We have heard, for example, that some homeless veterans do not actually want the social responsibility of having and maintaining accommodations. While there is no single solution, we felt that we had to start somewhere. Recognizing the need for a coordinated national strategy to address the issues facing homeless veterans, the Legion coordinated and hosted a homeless veterans forum in April 2014. This meeting brought together national organizations working with homeless individuals, but with a key focus on veterans. It was determined that further efforts to address veterans homelessness could benefit from establishing a smaller working group to define the best path to combat veteran homelessness.
    The Royal Canadian Legion Veterans Homelessness Advisory Committee was formed and is chaired by our dominion president. There are representatives from Veterans Affairs Canada, CAF, the Salvation Army, the Good Shepherd Ministries, the Mental Health Commission of Canada, ESDC, the Ontario provincial command of the Legion and VETS Canada.
    Together, we are gaining a better understanding of the problem and are networking and discussing solutions. The forum and our working group have helped identify priority areas and knowledge gaps. Let me name the key ones: transition barriers; outreach and communication; services and programs; and, accessibility and coordination of efforts.
    Why do we have so many homeless veterans? Consultations like the ones I've just described have told us why. Now we need to focus on solutions.
    Veterans Affairs Canada is the department responsible for looking after our veterans, so I ask now, why doesn't Canada have a national strategy on tackling veterans homelessness? In 2016 we were briefed on a VAC homelessness strategy and action plan in the works that would be veteran-centric, evidence informed and outcome based. We were told that it would enable VAC and partners to better find and assist homeless veterans and veterans in crisis and prevent veteran homelessness. To date, we have seen no sign of progress.
     Comprehensive case management to include assistance in finding housing and connections to supports within the community are required now.


     A life skills program to provide learning and networking opportunities for veterans is needed now. Veterans served and sacrificed for our country, and it is our duty to now stand for them and ensure that they have access to the care and support they need.
    On behalf of all of our veterans, I ask, when can we expect a national strategy to combat veteran homelessness?
    Chairman, we thank you for the opportunity to make this presentation, and we await your questions.
    Thank you.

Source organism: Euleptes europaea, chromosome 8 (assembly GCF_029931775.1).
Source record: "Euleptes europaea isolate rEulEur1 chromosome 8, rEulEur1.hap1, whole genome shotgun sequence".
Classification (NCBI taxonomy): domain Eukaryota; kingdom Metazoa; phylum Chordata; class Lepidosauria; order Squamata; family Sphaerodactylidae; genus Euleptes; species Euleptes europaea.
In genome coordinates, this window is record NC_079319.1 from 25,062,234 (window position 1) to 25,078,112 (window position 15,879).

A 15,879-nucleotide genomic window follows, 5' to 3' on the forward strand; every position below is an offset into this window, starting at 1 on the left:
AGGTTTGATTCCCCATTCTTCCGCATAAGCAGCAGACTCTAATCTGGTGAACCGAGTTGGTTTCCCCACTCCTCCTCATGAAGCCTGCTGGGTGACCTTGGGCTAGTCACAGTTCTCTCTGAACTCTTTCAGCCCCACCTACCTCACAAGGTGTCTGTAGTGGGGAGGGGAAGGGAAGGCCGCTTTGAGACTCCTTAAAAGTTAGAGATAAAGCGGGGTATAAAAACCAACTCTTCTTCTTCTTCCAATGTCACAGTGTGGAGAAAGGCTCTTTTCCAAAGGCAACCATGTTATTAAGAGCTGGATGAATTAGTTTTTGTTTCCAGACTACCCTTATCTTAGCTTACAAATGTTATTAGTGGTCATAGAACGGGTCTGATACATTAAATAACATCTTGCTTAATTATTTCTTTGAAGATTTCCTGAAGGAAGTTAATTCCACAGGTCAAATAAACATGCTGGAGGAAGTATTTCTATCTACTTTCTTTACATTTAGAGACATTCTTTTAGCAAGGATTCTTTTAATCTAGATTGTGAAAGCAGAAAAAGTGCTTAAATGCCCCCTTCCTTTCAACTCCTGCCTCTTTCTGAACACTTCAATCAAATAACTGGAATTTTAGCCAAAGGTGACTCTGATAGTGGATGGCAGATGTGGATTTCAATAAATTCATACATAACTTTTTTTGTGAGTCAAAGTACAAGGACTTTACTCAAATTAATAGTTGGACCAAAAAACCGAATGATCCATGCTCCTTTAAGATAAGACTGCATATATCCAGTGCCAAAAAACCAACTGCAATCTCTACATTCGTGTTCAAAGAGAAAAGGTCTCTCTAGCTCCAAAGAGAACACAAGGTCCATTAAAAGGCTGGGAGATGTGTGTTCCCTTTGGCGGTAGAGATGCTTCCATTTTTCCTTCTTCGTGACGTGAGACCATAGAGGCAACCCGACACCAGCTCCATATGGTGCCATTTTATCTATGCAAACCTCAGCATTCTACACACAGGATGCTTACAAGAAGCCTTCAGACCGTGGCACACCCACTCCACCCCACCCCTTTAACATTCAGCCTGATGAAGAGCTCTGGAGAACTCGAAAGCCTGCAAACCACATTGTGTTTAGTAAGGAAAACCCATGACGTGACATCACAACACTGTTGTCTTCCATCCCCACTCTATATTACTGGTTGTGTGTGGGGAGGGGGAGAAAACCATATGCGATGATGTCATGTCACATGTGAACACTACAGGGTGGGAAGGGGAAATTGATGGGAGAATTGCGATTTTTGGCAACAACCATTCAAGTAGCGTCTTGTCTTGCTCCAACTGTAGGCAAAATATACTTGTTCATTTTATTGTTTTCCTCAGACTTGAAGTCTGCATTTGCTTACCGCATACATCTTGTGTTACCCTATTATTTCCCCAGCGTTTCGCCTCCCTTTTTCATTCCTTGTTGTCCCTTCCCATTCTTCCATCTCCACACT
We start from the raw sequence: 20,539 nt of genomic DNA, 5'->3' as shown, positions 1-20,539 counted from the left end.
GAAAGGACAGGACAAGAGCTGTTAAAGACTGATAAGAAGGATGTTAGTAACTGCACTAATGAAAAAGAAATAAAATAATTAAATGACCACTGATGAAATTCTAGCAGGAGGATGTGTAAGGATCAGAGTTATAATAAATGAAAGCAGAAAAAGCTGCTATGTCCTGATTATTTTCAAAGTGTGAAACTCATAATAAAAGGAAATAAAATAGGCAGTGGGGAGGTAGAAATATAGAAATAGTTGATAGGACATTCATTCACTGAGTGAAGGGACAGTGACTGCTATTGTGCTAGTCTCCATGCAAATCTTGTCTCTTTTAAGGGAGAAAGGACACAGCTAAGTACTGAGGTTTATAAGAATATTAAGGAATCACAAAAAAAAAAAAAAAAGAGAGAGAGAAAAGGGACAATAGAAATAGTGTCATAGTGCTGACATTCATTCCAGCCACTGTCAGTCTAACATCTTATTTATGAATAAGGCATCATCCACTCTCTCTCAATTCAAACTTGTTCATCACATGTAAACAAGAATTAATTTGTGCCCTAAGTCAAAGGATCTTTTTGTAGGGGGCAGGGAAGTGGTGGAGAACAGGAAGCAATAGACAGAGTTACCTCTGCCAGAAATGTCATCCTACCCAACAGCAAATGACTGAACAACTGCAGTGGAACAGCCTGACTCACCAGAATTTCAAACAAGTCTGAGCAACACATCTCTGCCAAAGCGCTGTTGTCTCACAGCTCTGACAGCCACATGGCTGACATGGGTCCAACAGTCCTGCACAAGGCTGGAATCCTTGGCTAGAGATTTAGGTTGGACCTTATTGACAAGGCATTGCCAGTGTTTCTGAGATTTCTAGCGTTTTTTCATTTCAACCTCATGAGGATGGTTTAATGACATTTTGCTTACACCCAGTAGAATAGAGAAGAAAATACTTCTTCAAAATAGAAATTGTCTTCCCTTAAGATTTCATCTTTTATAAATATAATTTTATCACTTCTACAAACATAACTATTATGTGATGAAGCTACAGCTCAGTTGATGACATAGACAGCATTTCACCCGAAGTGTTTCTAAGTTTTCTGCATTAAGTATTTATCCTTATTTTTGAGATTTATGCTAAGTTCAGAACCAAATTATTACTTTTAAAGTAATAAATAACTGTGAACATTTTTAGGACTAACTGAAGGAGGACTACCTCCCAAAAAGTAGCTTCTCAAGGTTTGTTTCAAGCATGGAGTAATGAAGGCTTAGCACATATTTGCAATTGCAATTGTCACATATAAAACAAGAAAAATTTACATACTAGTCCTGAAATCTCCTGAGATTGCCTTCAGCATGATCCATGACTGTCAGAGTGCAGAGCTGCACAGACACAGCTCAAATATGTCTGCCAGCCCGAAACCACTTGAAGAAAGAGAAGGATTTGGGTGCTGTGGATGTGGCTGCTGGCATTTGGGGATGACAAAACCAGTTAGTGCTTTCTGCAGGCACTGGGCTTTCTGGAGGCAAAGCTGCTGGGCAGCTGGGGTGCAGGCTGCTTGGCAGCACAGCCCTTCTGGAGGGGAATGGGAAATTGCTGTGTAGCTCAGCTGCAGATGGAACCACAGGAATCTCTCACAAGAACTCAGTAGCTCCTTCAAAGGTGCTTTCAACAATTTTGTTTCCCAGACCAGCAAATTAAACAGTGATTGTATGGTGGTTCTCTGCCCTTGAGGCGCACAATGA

Mr. McColeman, you have six minutes.
    Thank you, Ms. Lowther and Mr. McInnis, for your two organizations' focus on this all-important issue of veterans homelessness.
    A couple of weeks ago, we found out that the veterans emergency fund six months into the fiscal year had only 35% of funding remaining. The question was asked as to what will happen after the fund is depleted. The answer was that the government would fall back on your organizations to pick up the slack. Were you aware that this was the comment of the government? What's your reaction to it?
    No, I was not aware that was the comment made.
     I know of the veterans emergency fund. We've been dealing with it since it came out across the country in various forms. We have always, I would say, backed up the emergency fund on many occasions across the country, but I was not aware of that statement. Why could they not reload that budget? If the budget is for the emergency fund and there's money, in fact, that should be replenished based on how much they're using and the number of occasions. I have yet to see the budget saying 35% left, or how much they had. I know they can contribute up to only $2,500 per individual. We contribute more than that, so I'd like to see more than that. It should be replenished.


    Do you have any comments, Ms. Lowther?
    I also had not heard that statement, but I can say that, even with money still left in the emergency fund, we are backing them up now in situations where they cannot authorize use of the emergency funds or in cases where they don't want to submit the application for the emergency funds. They are relying on us now even with funds remaining in the fund.
    Your testimony was that you are receiving about half of what the demand and need from Veterans Affairs Canada is. Is that 50% shortfall then picked up through the other revenue you receive from other organizations that back your work?
    Yes, the shortfall is picked up through private donations from kind and caring Canadians.
    Are those coming through organizations like True Patriot Love and others that are fundraising for veterans on various fronts?
    Yes, we have in the past received a few grants from True Patriot Love.
    Mr. McInnis, are there any comments from you? Is this coming out of poppy fund revenue? Is it to pick up the shortfall that the government's not funding?
    I wouldn't call it a shortfall that the government's not funding so much as if there's a veteran out there who's in financial need—as you know, or maybe you don't know, the Royal Canadian Legion doesn't accept any government funding. All of our funding is done through the poppy fund and operational funds. We have a national Dominion Command poppy trust fund. Every command has a trust fund as well. Certain commands, like Ontario—and I'll let Dave speak to that—have their own homeless veterans fund. When it comes to the poppy fund, as long as the veteran is in need and they come to us, we will assist them.